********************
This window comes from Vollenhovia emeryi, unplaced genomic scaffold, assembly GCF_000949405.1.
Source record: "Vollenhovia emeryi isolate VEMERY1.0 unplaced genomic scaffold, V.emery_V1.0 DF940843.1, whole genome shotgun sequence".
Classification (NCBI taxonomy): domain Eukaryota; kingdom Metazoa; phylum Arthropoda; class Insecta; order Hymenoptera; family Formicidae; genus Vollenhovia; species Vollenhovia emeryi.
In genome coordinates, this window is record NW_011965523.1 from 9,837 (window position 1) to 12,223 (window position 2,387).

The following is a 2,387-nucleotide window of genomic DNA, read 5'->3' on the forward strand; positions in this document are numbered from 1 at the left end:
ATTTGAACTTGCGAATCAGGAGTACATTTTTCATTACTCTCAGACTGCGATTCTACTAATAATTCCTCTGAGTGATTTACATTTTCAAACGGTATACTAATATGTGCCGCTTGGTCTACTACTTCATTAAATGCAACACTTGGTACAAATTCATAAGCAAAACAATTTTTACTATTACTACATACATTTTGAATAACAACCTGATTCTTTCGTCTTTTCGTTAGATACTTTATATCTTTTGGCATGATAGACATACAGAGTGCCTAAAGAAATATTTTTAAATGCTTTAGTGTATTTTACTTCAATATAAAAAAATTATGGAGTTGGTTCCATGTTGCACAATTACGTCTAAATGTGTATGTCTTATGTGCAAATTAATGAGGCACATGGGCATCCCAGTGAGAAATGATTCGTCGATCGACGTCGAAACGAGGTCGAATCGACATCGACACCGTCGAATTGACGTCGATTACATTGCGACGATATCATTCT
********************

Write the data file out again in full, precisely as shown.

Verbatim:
This window comes from Vollenhovia emeryi, unplaced genomic scaffold, assembly GCF_000949405.1.
Source record: "Vollenhovia emeryi isolate VEMERY1.0 unplaced genomic scaffold, V.emery_V1.0 DF940843.1, whole genome shotgun sequence".
Classification (NCBI taxonomy): domain Eukaryota; kingdom Metazoa; phylum Arthropoda; class Insecta; order Hymenoptera; family Formicidae; genus Vollenhovia; species Vollenhovia emeryi.
In genome coordinates, this window is record NW_011965523.1 from 9,837 (window position 1) to 12,223 (window position 2,387).

The following is a 2,387-nucleotide window of genomic DNA, read 5'->3' on the forward strand; positions in this document are numbered from 1 at the left end:
ATTTGAACTTGCGAATCAGGAGTACATTTTTCATTACTCTCAGACTGCGATTCTACTAATAATTCCTCTGAGTGATTTACATTTTCAAACGGTATACTAATATGTGCCGCTTGGTCTACTACTTCATTAAATGCAACACTTGGTACAAATTCATAAGCAAAACAATTTTTACTATTACTACATACATTTTGAATAACAACCTGATTCTTTCGTCTTTTCGTTAGATACTTTATATCTTTTGGCATGATAGACATACAGAGTGCCTAAAGAAATATTTTTAAATGCTTTAGTGTATTTTACTTCAATATAAAAAAATTATGGAGTTGGTTCCATGTTGCACAATTACGTCTAAATGTGTATGTCTTATGTGCAAATTAATGAGGCACATGGGCATCCCAGTGAGAAATGATTCGTCGATCGACGTCGAAACGAGGTCGAATCGACATCGACACCGTCGAATTGACGTCGATTACATTGCGACGATATCATTCT